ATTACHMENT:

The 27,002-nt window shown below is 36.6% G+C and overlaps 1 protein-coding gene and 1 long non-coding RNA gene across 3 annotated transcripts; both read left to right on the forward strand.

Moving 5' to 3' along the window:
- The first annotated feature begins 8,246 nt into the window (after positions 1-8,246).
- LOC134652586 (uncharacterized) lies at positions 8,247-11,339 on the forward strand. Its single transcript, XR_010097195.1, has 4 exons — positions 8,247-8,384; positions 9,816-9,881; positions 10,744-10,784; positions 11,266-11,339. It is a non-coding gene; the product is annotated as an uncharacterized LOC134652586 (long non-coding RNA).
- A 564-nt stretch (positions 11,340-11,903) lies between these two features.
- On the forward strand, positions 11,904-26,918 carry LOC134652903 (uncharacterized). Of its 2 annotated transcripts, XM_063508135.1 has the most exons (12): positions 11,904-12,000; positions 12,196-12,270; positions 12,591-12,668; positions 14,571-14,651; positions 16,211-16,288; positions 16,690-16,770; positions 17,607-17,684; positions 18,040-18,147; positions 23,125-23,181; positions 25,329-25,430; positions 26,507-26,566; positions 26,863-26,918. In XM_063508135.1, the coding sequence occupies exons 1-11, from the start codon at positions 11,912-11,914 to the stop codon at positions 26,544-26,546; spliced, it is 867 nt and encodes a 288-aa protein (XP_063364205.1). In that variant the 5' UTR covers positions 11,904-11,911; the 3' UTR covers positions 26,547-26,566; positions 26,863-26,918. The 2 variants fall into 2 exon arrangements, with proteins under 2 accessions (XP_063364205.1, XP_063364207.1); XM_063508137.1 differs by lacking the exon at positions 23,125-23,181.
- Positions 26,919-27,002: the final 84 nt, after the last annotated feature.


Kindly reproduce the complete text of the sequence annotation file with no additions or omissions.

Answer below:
The 27,002-nt window shown below is 36.6% G+C and overlaps 1 protein-coding gene and 1 long non-coding RNA gene across 3 annotated transcripts; both read left to right on the forward strand.

Moving 5' to 3' along the window:
- The first annotated feature begins 8,246 nt into the window (after positions 1-8,246).
- LOC134652586 (uncharacterized) lies at positions 8,247-11,339 on the forward strand. Its single transcript, XR_010097195.1, has 4 exons — positions 8,247-8,384; positions 9,816-9,881; positions 10,744-10,784; positions 11,266-11,339. It is a non-coding gene; the product is annotated as an uncharacterized LOC134652586 (long non-coding RNA).
- A 564-nt stretch (positions 11,340-11,903) lies between these two features.
- On the forward strand, positions 11,904-26,918 carry LOC134652903 (uncharacterized). Of its 2 annotated transcripts, XM_063508135.1 has the most exons (12): positions 11,904-12,000; positions 12,196-12,270; positions 12,591-12,668; positions 14,571-14,651; positions 16,211-16,288; positions 16,690-16,770; positions 17,607-17,684; positions 18,040-18,147; positions 23,125-23,181; positions 25,329-25,430; positions 26,507-26,566; positions 26,863-26,918. In XM_063508135.1, the coding sequence occupies exons 1-11, from the start codon at positions 11,912-11,914 to the stop codon at positions 26,544-26,546; spliced, it is 867 nt and encodes a 288-aa protein (XP_063364205.1). In that variant the 5' UTR covers positions 11,904-11,911; the 3' UTR covers positions 26,547-26,566; positions 26,863-26,918. The 2 variants fall into 2 exon arrangements, with proteins under 2 accessions (XP_063364205.1, XP_063364207.1); XM_063508137.1 differs by lacking the exon at positions 23,125-23,181.
- Positions 26,919-27,002: the final 84 nt, after the last annotated feature.